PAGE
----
"Increased investment in children and young people’s mental health services is urgently needed. In particular, the Government must ensure all of the promised £1.7 billion for children’s mental health is spent on children’s mental health services, and not diverted elsewhere."
- Improving and maintaining good mental health for communities is a key priority for councils. Poor mental health can affect any of us at any stage of our lives, including in childhood. Intervening early to help prevent issues from escalating can dramatically improve an individual’s life chances and save money in the longer term.
- It was pleasing to hear the Budget announce additional funding for the NHS to prioritise mental health services for children and young people, with more money for crisis care and schools-based support teams. Through their children, family and public health responsibilities, councils are also pulling out all the stops to give children and young people high quality mental health support, but worryingly, as a result of funding reductions, many councils are being forced to cut vital early intervention work which helps children avoid reaching crisis point.
- The government’s children’s services Early Intervention Grant has been reduced by almost £600 million since 2013 and is projected to decrease by almost £100 million more by 2020. Children’s services are facing a wider funding gap of £3 billion by 2025. This is not sustainable if we are serious about tacking mental health in young people. Councils’ public health budgets, which fund school nurses and public mental health services, have been reduced by £600 million from 2015/16 to 2019/20.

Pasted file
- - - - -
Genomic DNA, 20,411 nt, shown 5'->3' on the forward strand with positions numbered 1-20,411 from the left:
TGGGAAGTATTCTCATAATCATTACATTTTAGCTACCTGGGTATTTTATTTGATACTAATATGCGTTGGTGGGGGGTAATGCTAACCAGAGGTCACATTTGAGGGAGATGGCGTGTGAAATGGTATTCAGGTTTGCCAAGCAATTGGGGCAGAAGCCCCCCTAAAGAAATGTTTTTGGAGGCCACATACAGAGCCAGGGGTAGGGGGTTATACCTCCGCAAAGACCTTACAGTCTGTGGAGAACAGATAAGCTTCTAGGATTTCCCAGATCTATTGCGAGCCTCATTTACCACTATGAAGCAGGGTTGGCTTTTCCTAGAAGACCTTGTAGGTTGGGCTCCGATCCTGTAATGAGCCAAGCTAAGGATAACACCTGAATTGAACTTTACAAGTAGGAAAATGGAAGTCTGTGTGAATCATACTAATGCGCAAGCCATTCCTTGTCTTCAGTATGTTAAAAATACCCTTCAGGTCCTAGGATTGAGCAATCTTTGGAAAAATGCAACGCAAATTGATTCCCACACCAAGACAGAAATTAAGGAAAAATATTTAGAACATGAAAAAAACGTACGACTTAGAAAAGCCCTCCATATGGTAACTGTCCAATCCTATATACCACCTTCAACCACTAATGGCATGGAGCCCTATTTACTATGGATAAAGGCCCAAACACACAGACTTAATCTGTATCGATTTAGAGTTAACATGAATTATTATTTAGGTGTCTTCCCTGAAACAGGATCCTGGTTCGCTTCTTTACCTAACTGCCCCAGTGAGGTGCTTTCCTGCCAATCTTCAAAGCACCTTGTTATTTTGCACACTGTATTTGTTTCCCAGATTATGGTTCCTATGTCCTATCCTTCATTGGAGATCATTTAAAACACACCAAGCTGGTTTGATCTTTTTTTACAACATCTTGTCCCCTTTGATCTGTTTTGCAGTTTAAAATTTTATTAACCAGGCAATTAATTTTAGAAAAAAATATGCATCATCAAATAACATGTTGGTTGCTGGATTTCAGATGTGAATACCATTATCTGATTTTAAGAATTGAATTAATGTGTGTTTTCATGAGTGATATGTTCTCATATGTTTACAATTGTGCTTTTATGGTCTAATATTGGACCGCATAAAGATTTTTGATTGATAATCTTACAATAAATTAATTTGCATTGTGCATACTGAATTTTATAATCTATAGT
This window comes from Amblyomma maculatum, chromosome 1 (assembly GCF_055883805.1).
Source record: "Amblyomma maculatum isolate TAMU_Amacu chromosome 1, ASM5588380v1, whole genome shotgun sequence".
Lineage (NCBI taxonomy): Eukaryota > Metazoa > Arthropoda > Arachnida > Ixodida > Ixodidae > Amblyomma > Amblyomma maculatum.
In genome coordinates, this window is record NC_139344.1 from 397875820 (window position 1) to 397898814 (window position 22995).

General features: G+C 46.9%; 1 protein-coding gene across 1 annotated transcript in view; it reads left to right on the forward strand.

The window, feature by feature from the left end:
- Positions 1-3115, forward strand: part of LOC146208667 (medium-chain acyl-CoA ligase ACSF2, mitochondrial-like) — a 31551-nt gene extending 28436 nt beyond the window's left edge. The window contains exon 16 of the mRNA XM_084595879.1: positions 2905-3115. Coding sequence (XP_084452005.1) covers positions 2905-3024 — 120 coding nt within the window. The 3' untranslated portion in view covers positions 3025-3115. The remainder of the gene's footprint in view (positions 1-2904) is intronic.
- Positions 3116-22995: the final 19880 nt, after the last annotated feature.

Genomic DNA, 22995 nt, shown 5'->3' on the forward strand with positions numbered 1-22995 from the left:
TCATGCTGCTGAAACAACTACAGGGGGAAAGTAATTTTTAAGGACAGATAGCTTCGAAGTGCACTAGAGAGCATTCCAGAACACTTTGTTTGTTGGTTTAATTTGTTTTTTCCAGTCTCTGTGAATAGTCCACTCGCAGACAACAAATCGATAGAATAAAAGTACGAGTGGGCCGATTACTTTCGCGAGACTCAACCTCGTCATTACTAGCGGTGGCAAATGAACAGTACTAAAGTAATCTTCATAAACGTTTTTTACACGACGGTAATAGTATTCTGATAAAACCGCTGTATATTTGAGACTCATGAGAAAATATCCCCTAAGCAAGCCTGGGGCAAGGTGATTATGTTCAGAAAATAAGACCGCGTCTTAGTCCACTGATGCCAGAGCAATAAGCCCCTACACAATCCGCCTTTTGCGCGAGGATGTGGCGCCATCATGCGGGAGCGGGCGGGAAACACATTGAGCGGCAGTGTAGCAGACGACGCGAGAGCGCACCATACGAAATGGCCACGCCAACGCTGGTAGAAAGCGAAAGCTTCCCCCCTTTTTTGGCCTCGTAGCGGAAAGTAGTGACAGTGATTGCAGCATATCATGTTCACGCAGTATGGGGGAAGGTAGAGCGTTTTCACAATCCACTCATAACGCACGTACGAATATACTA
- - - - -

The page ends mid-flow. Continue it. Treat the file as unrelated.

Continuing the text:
- Councils face a £7.8 billion overall shortfall by 2025. A range of services that contribute to the wider determinants of mental health are significantly underfunded, these include housing, leisure, green spaces, and culture. This makes it more difficult to promote mental wellness within communities.
- Increased investment in children and young people’s mental health services is urgently needed. In particular, the Government must ensure all of the promised £1.7 billion for children’s mental health is spent on children’s mental health services, and not diverted elsewhere. Where it has been spent on other services, the Government should make up the shortfall. This will be in line with the implementation of Future in Mind and the reforms stated in the Government’s green paper Transforming Children and Young People’s Mental Health Provision.
- Councils and schools need to be given funding to offer independent mental health counselling so children have access to support as and when they need it.
- The LGA’s Bright Futures campaign highlights the incredible early intervention and prevention work that councils across the country are doing to support our children and young people.
Download the full briefing
Mental health and wellbeing in schools, House of Commons, 4 December 2018